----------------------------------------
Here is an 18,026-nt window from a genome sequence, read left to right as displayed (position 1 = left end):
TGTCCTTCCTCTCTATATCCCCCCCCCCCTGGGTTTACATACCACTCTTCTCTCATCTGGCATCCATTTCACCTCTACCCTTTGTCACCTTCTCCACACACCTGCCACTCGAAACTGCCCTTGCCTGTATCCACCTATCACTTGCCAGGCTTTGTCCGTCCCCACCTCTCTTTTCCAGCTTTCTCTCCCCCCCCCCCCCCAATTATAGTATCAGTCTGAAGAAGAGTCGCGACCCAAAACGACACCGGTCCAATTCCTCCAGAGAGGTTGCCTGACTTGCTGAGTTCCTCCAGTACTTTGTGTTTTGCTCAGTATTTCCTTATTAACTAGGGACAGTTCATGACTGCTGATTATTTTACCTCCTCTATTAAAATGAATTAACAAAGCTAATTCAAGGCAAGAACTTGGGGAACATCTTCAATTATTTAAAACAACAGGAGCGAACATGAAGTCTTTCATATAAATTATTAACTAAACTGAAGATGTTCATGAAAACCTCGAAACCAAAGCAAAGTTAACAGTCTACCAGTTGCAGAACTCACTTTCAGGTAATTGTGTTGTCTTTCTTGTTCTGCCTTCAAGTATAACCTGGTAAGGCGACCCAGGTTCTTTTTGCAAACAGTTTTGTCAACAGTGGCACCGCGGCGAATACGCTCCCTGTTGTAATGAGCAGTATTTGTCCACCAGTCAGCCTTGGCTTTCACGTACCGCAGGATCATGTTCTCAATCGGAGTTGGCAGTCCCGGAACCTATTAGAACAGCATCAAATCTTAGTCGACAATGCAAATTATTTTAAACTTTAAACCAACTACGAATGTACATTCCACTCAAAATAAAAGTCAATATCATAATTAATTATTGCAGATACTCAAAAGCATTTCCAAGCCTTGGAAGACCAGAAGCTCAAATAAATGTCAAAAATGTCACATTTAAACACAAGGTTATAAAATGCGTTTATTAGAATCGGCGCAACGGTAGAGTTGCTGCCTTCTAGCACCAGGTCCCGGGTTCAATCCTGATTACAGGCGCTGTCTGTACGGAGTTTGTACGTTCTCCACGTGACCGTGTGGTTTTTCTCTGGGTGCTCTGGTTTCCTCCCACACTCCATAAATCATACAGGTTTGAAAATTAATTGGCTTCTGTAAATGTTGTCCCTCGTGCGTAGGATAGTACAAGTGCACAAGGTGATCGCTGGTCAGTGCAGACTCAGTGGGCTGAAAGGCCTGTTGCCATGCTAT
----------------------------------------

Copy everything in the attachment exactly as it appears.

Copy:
Here is an 18,026-nt window from a genome sequence, read left to right as displayed (position 1 = left end):
TGTCCTTCCTCTCTATATCCCCCCCCCCCTGGGTTTACATACCACTCTTCTCTCATCTGGCATCCATTTCACCTCTACCCTTTGTCACCTTCTCCACACACCTGCCACTCGAAACTGCCCTTGCCTGTATCCACCTATCACTTGCCAGGCTTTGTCCGTCCCCACCTCTCTTTTCCAGCTTTCTCTCCCCCCCCCCCCCCAATTATAGTATCAGTCTGAAGAAGAGTCGCGACCCAAAACGACACCGGTCCAATTCCTCCAGAGAGGTTGCCTGACTTGCTGAGTTCCTCCAGTACTTTGTGTTTTGCTCAGTATTTCCTTATTAACTAGGGACAGTTCATGACTGCTGATTATTTTACCTCCTCTATTAAAATGAATTAACAAAGCTAATTCAAGGCAAGAACTTGGGGAACATCTTCAATTATTTAAAACAACAGGAGCGAACATGAAGTCTTTCATATAAATTATTAACTAAACTGAAGATGTTCATGAAAACCTCGAAACCAAAGCAAAGTTAACAGTCTACCAGTTGCAGAACTCACTTTCAGGTAATTGTGTTGTCTTTCTTGTTCTGCCTTCAAGTATAACCTGGTAAGGCGACCCAGGTTCTTTTTGCAAACAGTTTTGTCAACAGTGGCACCGCGGCGAATACGCTCCCTGTTGTAATGAGCAGTATTTGTCCACCAGTCAGCCTTGGCTTTCACGTACCGCAGGATCATGTTCTCAATCGGAGTTGGCAGTCCCGGAACCTATTAGAACAGCATCAAATCTTAGTCGACAATGCAAATTATTTTAAACTTTAAACCAACTACGAATGTACATTCCACTCAAAATAAAAGTCAATATCATAATTAATTATTGCAGATACTCAAAAGCATTTCCAAGCCTTGGAAGACCAGAAGCTCAAATAAATGTCAAAAATGTCACATTTAAACACAAGGTTATAAAATGCGTTTATTAGAATCGGCGCAACGGTAGAGTTGCTGCCTTCTAGCACCAGGTCCCGGGTTCAATCCTGATTACAGGCGCTGTCTGTACGGAGTTTGTACGTTCTCCACGTGACCGTGTGGTTTTTCTCTGGGTGCTCTGGTTTCCTCCCACACTCCATAAATCATACAGGTTTGAAAATTAATTGGCTTCTGTAAATGTTGTCCCTCGTGCGTAGGATAGTACAAGTGCACAAGGTGATCGCTGGTCAGTGCAGACTCAGTGGGCTGAAAGGCCTGTTGCCATGCTAT